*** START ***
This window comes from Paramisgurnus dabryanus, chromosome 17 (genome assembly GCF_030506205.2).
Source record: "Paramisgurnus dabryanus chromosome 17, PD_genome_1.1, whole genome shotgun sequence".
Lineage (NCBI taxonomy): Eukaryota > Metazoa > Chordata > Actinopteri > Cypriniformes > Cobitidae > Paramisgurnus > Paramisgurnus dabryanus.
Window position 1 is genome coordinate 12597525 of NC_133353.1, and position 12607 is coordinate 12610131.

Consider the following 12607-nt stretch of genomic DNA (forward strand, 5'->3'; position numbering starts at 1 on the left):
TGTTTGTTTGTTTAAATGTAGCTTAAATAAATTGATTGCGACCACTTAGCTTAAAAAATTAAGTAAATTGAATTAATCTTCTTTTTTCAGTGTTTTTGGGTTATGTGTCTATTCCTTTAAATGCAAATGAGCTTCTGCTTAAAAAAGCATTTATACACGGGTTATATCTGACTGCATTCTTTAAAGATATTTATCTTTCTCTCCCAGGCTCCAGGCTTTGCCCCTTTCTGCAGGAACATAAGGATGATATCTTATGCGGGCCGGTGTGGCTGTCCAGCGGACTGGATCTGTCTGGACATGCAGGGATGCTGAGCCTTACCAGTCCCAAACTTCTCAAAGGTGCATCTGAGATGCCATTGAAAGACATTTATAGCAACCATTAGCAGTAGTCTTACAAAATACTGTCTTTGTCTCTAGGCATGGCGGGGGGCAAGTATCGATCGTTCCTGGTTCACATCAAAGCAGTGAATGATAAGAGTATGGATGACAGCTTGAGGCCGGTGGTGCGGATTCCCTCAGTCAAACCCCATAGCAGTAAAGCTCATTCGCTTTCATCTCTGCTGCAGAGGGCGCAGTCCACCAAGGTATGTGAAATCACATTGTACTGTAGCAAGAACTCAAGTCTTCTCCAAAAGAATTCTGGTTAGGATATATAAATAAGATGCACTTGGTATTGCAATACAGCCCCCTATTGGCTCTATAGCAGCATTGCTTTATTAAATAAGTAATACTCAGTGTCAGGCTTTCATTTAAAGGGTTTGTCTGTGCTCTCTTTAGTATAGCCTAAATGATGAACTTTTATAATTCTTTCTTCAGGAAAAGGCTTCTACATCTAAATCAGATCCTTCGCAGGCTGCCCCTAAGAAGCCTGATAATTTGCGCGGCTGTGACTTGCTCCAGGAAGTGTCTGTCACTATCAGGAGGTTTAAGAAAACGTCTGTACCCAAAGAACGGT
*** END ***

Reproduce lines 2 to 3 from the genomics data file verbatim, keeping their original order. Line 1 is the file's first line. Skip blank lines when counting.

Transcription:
Source record: "Paramisgurnus dabryanus chromosome 17, PD_genome_1.1, whole genome shotgun sequence".
Lineage (NCBI taxonomy): Eukaryota > Metazoa > Chordata > Actinopteri > Cypriniformes > Cobitidae > Paramisgurnus > Paramisgurnus dabryanus.